Delta Air Lines flights gradually resumed after an outage hit its computer systems, grounding planes and stranding passengers of one of the world’s largest carriers at airports around the globe.

Atlanta-based Delta, the second-largest US carrier by passenger traffic, said it had cancelled about 300 flights after a power outage that began around 2.30am in Atlanta.

The power interruption caused a “system-wide outage,” Delta said. At about 10.30am, it said about 800 of its nearly 6,000 scheduled flights had taken off.

Georgia Power said a piece of Delta equipment failed and caused the airline’s computer systems to lose power. The problem at Delta did not affect other Georgia Power customers, and there was no area-wide outage, utility spokesman John Kraft said.

Kraft said he did not know the type of equipment that failed or why it did.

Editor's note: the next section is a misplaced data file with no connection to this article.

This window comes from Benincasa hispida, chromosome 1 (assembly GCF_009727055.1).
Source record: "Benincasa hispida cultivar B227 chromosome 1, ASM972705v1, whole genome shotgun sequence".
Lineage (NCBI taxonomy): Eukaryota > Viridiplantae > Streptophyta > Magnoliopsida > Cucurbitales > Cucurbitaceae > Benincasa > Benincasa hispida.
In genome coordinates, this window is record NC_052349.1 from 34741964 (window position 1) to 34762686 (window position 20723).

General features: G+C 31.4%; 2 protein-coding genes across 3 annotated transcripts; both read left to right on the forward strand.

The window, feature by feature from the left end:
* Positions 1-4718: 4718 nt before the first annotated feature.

Like many large airlines, Delta uses its proprietary computer system for its bookings and operations, and the fact that other airlines appeared unaffected by the outage also pointed to the company’s equipment, said independent industry analyst Robert Mann.

Critical computer systems have backups and are tested to ensure high reliability, he said. It was not clear why those systems had not worked to prevent Delta’s problems, he said.

A Delta spokeswoman declined to comment when asked about backup systems.

Delta’s flight information was not showing correctly on Delta’s website or on airport information boards, and this could also take time to resolve, the carrier said in the latest update.


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